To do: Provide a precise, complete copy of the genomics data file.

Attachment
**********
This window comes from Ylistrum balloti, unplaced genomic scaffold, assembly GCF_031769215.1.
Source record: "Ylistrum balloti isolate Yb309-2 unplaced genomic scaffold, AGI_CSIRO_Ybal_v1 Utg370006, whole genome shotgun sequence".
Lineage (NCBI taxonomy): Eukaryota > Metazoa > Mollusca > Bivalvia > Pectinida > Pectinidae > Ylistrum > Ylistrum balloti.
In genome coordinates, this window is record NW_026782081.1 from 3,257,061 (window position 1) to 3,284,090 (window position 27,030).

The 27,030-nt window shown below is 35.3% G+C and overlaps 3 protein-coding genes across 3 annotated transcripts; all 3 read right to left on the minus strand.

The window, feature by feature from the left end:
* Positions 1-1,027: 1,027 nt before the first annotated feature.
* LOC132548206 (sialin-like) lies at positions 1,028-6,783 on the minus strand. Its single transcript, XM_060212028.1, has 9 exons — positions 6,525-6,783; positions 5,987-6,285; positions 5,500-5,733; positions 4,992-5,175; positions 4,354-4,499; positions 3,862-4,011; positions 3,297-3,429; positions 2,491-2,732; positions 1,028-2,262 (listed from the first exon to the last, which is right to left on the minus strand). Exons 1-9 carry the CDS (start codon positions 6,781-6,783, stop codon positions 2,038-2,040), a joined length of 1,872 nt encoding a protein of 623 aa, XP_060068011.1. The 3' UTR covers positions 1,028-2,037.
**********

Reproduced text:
This window comes from Ylistrum balloti, unplaced genomic scaffold, assembly GCF_031769215.1.
Source record: "Ylistrum balloti isolate Yb309-2 unplaced genomic scaffold, AGI_CSIRO_Ybal_v1 Utg370006, whole genome shotgun sequence".
Lineage (NCBI taxonomy): Eukaryota > Metazoa > Mollusca > Bivalvia > Pectinida > Pectinidae > Ylistrum > Ylistrum balloti.
In genome coordinates, this window is record NW_026782081.1 from 3,257,061 (window position 1) to 3,284,090 (window position 27,030).

The 27,030-nt window shown below is 35.3% G+C and overlaps 3 protein-coding genes across 3 annotated transcripts; all 3 read right to left on the minus strand.

The window, feature by feature from the left end:
* Positions 1-1,027: 1,027 nt before the first annotated feature.
* LOC132548206 (sialin-like) lies at positions 1,028-6,783 on the minus strand. Its single transcript, XM_060212028.1, has 9 exons — positions 6,525-6,783; positions 5,987-6,285; positions 5,500-5,733; positions 4,992-5,175; positions 4,354-4,499; positions 3,862-4,011; positions 3,297-3,429; positions 2,491-2,732; positions 1,028-2,262 (listed from the first exon to the last, which is right to left on the minus strand). Exons 1-9 carry the CDS (start codon positions 6,781-6,783, stop codon positions 2,038-2,040), a joined length of 1,872 nt encoding a protein of 623 aa, XP_060068011.1. The 3' UTR covers positions 1,028-2,037.